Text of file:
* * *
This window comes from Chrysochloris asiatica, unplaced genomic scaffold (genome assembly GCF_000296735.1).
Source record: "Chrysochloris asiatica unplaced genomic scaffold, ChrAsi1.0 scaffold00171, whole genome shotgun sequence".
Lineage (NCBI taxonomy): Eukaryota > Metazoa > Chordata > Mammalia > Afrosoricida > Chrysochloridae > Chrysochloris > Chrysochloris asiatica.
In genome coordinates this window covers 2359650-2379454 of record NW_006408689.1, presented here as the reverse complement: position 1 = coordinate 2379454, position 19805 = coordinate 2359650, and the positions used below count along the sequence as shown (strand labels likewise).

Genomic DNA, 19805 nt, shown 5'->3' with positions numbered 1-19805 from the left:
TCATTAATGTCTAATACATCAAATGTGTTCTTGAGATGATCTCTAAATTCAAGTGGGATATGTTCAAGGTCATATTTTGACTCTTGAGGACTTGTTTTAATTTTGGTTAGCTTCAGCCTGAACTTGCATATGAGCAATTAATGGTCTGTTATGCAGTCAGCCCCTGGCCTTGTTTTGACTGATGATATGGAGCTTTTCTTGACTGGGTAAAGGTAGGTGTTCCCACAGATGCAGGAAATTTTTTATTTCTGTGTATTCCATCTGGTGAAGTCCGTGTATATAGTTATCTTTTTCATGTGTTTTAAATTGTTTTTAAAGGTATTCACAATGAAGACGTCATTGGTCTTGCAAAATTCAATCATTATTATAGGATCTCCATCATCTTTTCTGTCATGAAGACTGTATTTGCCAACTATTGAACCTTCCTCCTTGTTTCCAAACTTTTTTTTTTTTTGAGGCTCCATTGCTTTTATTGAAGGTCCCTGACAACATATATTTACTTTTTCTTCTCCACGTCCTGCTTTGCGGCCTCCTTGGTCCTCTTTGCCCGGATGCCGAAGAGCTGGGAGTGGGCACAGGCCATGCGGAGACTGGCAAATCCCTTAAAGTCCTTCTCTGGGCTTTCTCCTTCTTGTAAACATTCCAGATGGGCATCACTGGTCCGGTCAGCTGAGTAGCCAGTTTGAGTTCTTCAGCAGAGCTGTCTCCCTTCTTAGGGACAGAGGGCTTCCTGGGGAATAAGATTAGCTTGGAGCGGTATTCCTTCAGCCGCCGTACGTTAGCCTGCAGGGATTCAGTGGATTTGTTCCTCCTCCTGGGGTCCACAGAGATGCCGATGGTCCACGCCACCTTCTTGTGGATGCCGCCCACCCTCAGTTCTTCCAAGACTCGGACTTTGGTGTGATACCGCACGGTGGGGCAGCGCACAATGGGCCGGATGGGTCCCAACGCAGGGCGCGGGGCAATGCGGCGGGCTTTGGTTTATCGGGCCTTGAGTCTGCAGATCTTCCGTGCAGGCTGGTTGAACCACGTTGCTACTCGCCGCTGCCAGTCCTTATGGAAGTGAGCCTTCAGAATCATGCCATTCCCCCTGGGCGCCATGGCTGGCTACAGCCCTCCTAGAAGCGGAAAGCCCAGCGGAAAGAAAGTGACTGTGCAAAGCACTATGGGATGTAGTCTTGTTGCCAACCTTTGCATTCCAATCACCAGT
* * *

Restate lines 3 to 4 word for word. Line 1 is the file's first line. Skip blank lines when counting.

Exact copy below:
Lineage (NCBI taxonomy): Eukaryota > Metazoa > Chordata > Mammalia > Afrosoricida > Chrysochloridae > Chrysochloris > Chrysochloris asiatica.
In genome coordinates this window covers 2359650-2379454 of record NW_006408689.1, presented here as the reverse complement: position 1 = coordinate 2379454, position 19805 = coordinate 2359650, and the positions used below count along the sequence as shown (strand labels likewise).